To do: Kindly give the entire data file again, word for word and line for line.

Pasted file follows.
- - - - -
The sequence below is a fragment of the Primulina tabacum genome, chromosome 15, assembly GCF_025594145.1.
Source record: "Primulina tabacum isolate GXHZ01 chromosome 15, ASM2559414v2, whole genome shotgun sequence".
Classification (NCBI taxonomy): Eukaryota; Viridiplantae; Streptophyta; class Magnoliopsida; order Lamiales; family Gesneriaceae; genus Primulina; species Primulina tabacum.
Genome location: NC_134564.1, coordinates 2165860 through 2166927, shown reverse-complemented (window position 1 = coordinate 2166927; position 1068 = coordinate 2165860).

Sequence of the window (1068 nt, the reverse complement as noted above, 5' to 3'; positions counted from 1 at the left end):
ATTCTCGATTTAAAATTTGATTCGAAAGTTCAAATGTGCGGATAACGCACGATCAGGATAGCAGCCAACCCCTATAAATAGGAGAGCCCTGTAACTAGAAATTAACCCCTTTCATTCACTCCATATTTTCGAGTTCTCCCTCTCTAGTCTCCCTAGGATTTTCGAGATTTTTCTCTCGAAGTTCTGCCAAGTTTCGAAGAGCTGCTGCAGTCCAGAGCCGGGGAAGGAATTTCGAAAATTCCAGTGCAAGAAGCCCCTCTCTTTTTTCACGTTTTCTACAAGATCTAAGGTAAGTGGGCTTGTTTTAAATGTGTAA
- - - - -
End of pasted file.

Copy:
The sequence below is a fragment of the Primulina tabacum genome, chromosome 15, assembly GCF_025594145.1.
Source record: "Primulina tabacum isolate GXHZ01 chromosome 15, ASM2559414v2, whole genome shotgun sequence".
Classification (NCBI taxonomy): Eukaryota; Viridiplantae; Streptophyta; class Magnoliopsida; order Lamiales; family Gesneriaceae; genus Primulina; species Primulina tabacum.
Genome location: NC_134564.1, coordinates 2165860 through 2166927, shown reverse-complemented (window position 1 = coordinate 2166927; position 1068 = coordinate 2165860).

Sequence of the window (1068 nt, the reverse complement as noted above, 5' to 3'; positions counted from 1 at the left end):
ATTCTCGATTTAAAATTTGATTCGAAAGTTCAAATGTGCGGATAACGCACGATCAGGATAGCAGCCAACCCCTATAAATAGGAGAGCCCTGTAACTAGAAATTAACCCCTTTCATTCACTCCATATTTTCGAGTTCTCCCTCTCTAGTCTCCCTAGGATTTTCGAGATTTTTCTCTCGAAGTTCTGCCAAGTTTCGAAGAGCTGCTGCAGTCCAGAGCCGGGGAAGGAATTTCGAAAATTCCAGTGCAAGAAGCCCCTCTCTTTTTTCACGTTTTCTACAAGATCTAAGGTAAGTGGGCTTGTTTTAAATGTGTAA